She then proceeded to wake Sophie, and very roughly change her clothes, pushing and pulling her arms and legs, and throwing her about roughly. Poor Sophie started screaming hysterically. A high pitched wail of what sounded like sheer terror.

There was nothing I could physically do to stop this woman’s assault on my body or my baby. I still had the epidural in place and couldn’t walk. I was pinned to the bed. I felt disempowered, humiliated, and enraged at the way she was treating us. I yelled at her to please stop, burst into horrified tears. She didn’t stop, just kept yanking Sophie’s arms and legs, then virtually threw her at me before leaving the room in disgust. She returned just minutes later with an orderly in tow, and I was transferred into a shared ward. So much for some peace and privacy. I remember calling my husband in hysterics. I can’t remember any of the conversation.

The first night passed in a blur of exhaustion, intermingled with feelings of helplessness and pain. Helplessness because, paralysed from the waist down, I couldn’t even get out of bed to comfort Sophie each time she woke screaming. No little kitten mewls now. Just high pitched screams. I had to push the little red button and wait for the nurses to come, in their own time, to deliver my baby to my breast. Sophie didn’t latch very well, and didn’t feed much at any one time.  She kept collapsing into an exhausted sleep, only to wake again screaming within an hour or so. This went on all night. She was in discomfort from the very beginning.

I was experiencing pain in my incision each time I coughed. Which was still quite frequently. The nurses kept enquiring about my pain levels. I told them it was about a 4 when I wasn’t coughing, and an 8 when I was coughing. They looked at me like I was somewhat crazy, and I think they categorised me into the “difficult patient” category. “How could she be having pain? “ I could just see them thinking it. “She can’t be in pain – she has a damn epidural in!” Despite me telling them of my pain, no-one bothered to check my epidural site. And of course I was given no oral pain relief. I shouldn’t have needed it, as I had an epidural in place. It wasn’t until the next day, when they came to remove the epidural, that they discovered I was stuck to the bed with epidural fluid. A significant amount of the anesthetic had leaked onto the bed, not into my spine. I did get a very apologetic visit from the pain management team in a big hurry. But no apology from the various overnight nurses who had been virtually rolling their eyes when I reported my pain to them…only down-turned eyes and avoidance.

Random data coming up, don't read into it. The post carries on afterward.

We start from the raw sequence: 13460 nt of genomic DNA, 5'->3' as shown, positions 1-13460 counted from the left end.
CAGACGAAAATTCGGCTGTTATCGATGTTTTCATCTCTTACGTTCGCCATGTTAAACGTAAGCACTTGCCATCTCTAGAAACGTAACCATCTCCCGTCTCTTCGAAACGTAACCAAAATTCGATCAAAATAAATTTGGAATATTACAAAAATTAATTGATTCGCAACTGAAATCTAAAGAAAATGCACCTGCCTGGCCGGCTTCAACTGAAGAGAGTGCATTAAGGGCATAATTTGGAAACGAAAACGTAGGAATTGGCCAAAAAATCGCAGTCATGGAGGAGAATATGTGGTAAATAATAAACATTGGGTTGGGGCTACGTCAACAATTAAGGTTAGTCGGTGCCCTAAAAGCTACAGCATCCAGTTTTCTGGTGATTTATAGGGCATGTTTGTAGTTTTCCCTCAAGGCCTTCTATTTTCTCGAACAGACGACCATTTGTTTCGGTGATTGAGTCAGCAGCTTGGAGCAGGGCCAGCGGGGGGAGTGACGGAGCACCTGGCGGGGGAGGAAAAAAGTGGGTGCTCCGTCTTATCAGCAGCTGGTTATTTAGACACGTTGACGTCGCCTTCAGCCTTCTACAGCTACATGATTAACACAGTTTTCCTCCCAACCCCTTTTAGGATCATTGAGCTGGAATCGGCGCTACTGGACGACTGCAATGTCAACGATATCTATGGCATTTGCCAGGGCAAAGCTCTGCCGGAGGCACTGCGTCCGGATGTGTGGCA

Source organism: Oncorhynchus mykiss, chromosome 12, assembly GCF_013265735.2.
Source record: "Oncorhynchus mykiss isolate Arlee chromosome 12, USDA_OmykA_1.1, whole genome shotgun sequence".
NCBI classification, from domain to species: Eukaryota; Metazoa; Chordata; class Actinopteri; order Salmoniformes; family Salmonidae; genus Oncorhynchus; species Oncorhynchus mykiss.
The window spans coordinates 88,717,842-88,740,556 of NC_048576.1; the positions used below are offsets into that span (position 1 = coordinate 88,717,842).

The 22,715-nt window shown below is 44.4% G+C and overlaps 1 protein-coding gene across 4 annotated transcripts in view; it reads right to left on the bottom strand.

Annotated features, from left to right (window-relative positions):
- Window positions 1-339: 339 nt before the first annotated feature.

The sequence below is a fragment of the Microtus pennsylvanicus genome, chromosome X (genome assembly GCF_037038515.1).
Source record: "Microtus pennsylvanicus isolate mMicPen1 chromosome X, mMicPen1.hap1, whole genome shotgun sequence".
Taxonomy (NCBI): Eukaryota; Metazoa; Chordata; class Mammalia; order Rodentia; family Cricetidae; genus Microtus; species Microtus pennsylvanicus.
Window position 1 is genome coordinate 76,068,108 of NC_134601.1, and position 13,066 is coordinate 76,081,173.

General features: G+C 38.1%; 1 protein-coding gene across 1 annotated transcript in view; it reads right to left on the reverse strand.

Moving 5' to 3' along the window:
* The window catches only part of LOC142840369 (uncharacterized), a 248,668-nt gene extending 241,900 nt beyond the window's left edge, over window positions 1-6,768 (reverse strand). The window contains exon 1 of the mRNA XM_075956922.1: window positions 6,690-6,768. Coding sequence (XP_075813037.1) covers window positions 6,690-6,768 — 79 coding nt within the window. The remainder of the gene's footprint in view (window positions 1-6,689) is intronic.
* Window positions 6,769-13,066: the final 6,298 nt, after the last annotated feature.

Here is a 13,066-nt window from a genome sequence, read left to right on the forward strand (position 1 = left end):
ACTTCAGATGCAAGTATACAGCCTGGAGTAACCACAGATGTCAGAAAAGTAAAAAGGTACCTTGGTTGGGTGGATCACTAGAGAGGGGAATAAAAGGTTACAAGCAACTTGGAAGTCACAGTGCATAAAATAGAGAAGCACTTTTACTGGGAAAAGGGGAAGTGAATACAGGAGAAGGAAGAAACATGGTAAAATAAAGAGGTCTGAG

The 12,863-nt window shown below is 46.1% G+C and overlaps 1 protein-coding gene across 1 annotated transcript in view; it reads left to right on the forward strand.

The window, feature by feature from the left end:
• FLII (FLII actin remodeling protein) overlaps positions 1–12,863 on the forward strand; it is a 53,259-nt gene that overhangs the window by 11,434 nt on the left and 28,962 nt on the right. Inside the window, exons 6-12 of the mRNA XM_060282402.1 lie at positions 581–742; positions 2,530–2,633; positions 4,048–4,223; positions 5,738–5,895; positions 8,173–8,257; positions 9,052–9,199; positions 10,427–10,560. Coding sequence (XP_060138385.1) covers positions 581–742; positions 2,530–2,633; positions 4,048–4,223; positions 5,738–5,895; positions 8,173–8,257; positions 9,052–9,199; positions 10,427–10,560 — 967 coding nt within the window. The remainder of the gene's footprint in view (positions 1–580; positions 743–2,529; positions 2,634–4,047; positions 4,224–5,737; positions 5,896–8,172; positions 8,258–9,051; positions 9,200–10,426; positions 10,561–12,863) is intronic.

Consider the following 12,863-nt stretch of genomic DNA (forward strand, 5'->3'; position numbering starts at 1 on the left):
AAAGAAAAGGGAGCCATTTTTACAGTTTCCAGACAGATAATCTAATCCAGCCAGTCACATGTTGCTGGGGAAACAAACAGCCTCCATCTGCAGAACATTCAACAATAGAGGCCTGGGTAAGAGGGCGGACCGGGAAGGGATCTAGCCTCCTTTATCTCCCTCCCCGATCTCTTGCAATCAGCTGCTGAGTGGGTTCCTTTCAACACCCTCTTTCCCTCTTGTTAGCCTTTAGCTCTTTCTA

The second day was not much better. The only upside was that the nurses decided that I should be in a private room after all. I think a combination of my obvious ongoing distress, plus an obviously distressed and screaming baby helped them to make this decision.

That afternoon Sophie were unresponsive and pale when I was trying to feed her. I could not for the life of me wake her. She was floppy in my arms and completely non-responsive. I hobbled down the hallway to the nurses station yelling out “I can’t wake my baby I can’t wake my baby”. I was sternly reprimanded for carrying her down the hallway as it was “against hospital policy”. WTF? I’m scared that my baby might be unconscious, and I’m supposed to ring the bell and wait for a nurse to come? I don’t think so. This is my BABY we are talking about here. We had to strip her completely and wash her with a cold cloth before she could be roused. Then I went to change her nappy for the first time, and asked if I could be shown how. The nurse looked at me like I was a complete idiot, and made some off hand derogatory comment that I can’t remember. Perhaps it was the thousandth nappy she had changed, but I had never held a newborn before, never changed a nappy, I wanted to be sure I would do it correctly. I didn’t realize I would be expected to know how to do this.

That evening Sophie became jaundiced. They took her and put her in a little crib with the bili lights. She was stripped down to a nappy, and blindfolded. She hated it. She hated it so much that she just screamed and screamed and screamed. After several hours of listening to her screaming at my bedside, with me being able to do nothing to help, I begged the nurses to take her to the nursery so I could get some sleep. I just wanted the screaming to stop. After a couple of hours with no sleep, my guilt at abandoning her overcame me and I begged them to bring her back. She was still crying pitifully. It was so terribly sad. Here she was, brand new to the world, alone, blindfolded, stripped, flayed out, not being cuddled, not being held. The nurses never suggested to me that I could hold her. After a while I somehow figured out that I could hold her in my lap and move the light around so it would shine on her. She stopped screaming. I wish I had figured this out hours earlier. I felt like a bad mother for letting her scream so pitifully in that bili light crib for so many hours. Alone and helpless. And I felt angry that the nurses had not told me it could be different.